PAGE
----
Food and Nutrition

Half of All US Grocery Store Meat Contaminated with Staph

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by Pamela Bond, via,

Nearly half of meat and poultry—47 percent—sold at U.S. grocery stores is infected with Staphylococcus aureus bacteria. And more than half of those bacteria are resistant to three classes of antibiotics, according to a new study.

To get these results, researchers collected and analyzed 136 samples—covering 80 brands—of beef, chicken, pork and turkey from 26 retail grocery stores in five U.S. cities: Los Angeles, Chicago, Fort Lauderdale, Flagstaff and Washington, D.C. Through DNA testing, researchers found that the food animals were the major source of contamination.

“The fact that drug-resistant S. aureus was so prevalent, and likely came from the food animals themselves, is troubling, and demands attention to how antibiotics are used in food-animal production today,” said Lance B. Price, PhD, senior author of the study and Director of TGen’s Center for Food Microbiology and Environmental Health, in a release.

Antibiotic use on food animals concerns health officials because this practice is contributing to the rising number of antibiotic-resistant strains of disease in humans. “Scientists have found that the abuse of antibiotics—namely the sub-therapeutic use of antibiotics to prevent illness when there is overcrowding, not the treatment of an infection—has resulted in antibiotic-resistant bacteria,” said Barbara Haumann, senior writer/editor for the Brattleboro, Vt-based Organic Trade Association. “This means that antibiotics for use in treating human illness are becoming less effective, and, in some cases, totally ineffective. This is a serious issue.”

The Cambridge, Mass.-based Union of Concerned Scientists has said that agricultural use accounts for 70 percent of all antibiotics used in the U.S., and this practice “provides resistant bacteria with a direct route into people’s kitchens.” In December 2010, the U.S. Federal Drug Administration estimated that 29 million pounds of antibiotics were sold for livestock use in 2009. In June 2010, the FDA released a policy statement recommending that agricultural uses of antibiotics should be limited to assuring animal health. According to the OTA, conventional meat producers feed animals antibiotics “to compensate for overcrowding and unsanitary conditions” and to promote weight gain and feed efficiency.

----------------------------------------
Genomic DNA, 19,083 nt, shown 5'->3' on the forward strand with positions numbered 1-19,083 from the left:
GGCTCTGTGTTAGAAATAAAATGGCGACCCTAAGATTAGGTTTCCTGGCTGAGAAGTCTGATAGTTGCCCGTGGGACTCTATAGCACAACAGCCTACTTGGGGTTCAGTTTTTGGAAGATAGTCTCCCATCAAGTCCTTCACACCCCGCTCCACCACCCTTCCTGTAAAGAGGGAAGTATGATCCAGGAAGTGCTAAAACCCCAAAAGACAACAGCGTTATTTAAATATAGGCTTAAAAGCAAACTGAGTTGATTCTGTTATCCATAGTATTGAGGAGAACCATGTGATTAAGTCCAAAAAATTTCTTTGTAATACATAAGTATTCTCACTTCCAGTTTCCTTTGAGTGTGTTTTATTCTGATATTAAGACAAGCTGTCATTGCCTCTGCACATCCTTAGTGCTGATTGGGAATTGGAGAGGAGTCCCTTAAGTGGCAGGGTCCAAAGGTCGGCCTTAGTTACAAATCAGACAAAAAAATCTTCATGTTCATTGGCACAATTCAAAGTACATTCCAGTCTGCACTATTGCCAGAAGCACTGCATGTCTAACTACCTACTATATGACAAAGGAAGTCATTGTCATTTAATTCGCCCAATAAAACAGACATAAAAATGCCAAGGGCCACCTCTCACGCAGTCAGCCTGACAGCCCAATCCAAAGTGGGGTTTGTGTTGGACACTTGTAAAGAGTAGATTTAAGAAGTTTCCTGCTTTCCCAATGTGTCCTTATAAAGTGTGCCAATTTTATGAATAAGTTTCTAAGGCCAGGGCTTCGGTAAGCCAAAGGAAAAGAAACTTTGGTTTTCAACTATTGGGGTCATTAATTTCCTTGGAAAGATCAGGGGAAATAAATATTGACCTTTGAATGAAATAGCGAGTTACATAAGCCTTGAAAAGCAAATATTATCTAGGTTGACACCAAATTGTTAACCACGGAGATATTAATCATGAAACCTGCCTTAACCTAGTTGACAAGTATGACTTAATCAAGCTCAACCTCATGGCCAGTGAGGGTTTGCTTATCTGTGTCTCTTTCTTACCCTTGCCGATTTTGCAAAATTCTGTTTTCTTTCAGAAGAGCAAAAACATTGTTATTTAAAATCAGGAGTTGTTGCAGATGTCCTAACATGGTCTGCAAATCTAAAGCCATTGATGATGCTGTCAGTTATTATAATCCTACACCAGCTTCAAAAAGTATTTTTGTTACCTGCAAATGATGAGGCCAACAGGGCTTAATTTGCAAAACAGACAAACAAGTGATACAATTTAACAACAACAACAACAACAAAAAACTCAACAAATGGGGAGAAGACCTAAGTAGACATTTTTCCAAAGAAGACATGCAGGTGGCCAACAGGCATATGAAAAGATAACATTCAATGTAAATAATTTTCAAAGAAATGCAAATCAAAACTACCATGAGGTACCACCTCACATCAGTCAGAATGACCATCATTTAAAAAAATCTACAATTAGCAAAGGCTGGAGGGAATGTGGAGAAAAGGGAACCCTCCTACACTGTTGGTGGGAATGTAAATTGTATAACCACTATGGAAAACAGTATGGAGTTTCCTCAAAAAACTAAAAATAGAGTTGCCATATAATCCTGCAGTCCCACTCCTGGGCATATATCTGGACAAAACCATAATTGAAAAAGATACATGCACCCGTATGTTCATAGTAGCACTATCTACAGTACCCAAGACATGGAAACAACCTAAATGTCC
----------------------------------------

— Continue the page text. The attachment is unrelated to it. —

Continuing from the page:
The U.S. government routinely surveys retail meat and poultry for four types of drug-resistant bacteria, but S. aureus is not among them, reported the study authors. The types of health problems linked to S. aureus range from mild skin infections to life-threatening diseases, such as pneumonia and blood poisoning, according to the National Institutes of Health.

What to do on the Farm

Some meat advocacy organizations criticized the small sample size and the funding source for the study. The research was supported by The Pew Charitable Trusts as part of The Pew Campaign on Human Health and Industrial Farming, which is working to phase out the overuse of the drugs in food animal production. Also, the Washington, D.C.-based American Meat Institute pointed out that “these bacteria are destroyed through normal cooking procedures,” and, thus, aren’t necessarily a health risk.

“They’re right,” said Charles Benbrook, PhD, chief scientist for the Boulder, Colo.-based The Organic Center. “Adequately cooking meat definitely reduces the risk of contamination.” However, Benbrook noted that if people aren’t careful about cleaning cutting boards or the containers in which they store meat, a high-risk situation can result. “Let’s face it, people are busy and aren’t as careful as they should be,” Benbrook said. “Sometimes juices and blood get around the kitchen. That’s where the risk is. That bacteria can hang around the fridge and get picked up by raw foods.” Or, let’s say you touched raw meat while making a meal and failed to thoroughly clean your hands. If you then prepared your baby’s bottle, the bacteria could infect the child. If this bacteria is resistant to antibiotics, any resulting sickness could be untreatable.

A long-term fix, according to Benbrook, begins on the farm. The first step is to end the creation of new antibiotic-resistant genes on livestock farms. “We know how to do this: Stop using sub-therapeutic antibiotics on farms,” Benbrook said. To ensure that meat has been produced without antibiotics, retailers and consumers can choose products bearing the organic label, according to the OTA. These certified organic operations are federally regulated by the U.S. Department of Agriculture.

The next step is to promote animal health and reduce stress, so the animals’ immune systems can handle bacteria that are a normal part of environment. “Conventional agriculture has gone overboard in maximizing the speed of animal growth,” Benbrook said. “Sure, the animals put on a lot of fat and grow fast, but they’re not healthy, and they’re susceptible to bacteria. Whether conventional or organic, farmers have to place a higher premium on healthy animal development.”

And the last step is to prevent cross-contamination of meat at the slaughterhouse, which can spread antibiotic-resistant bacteria.

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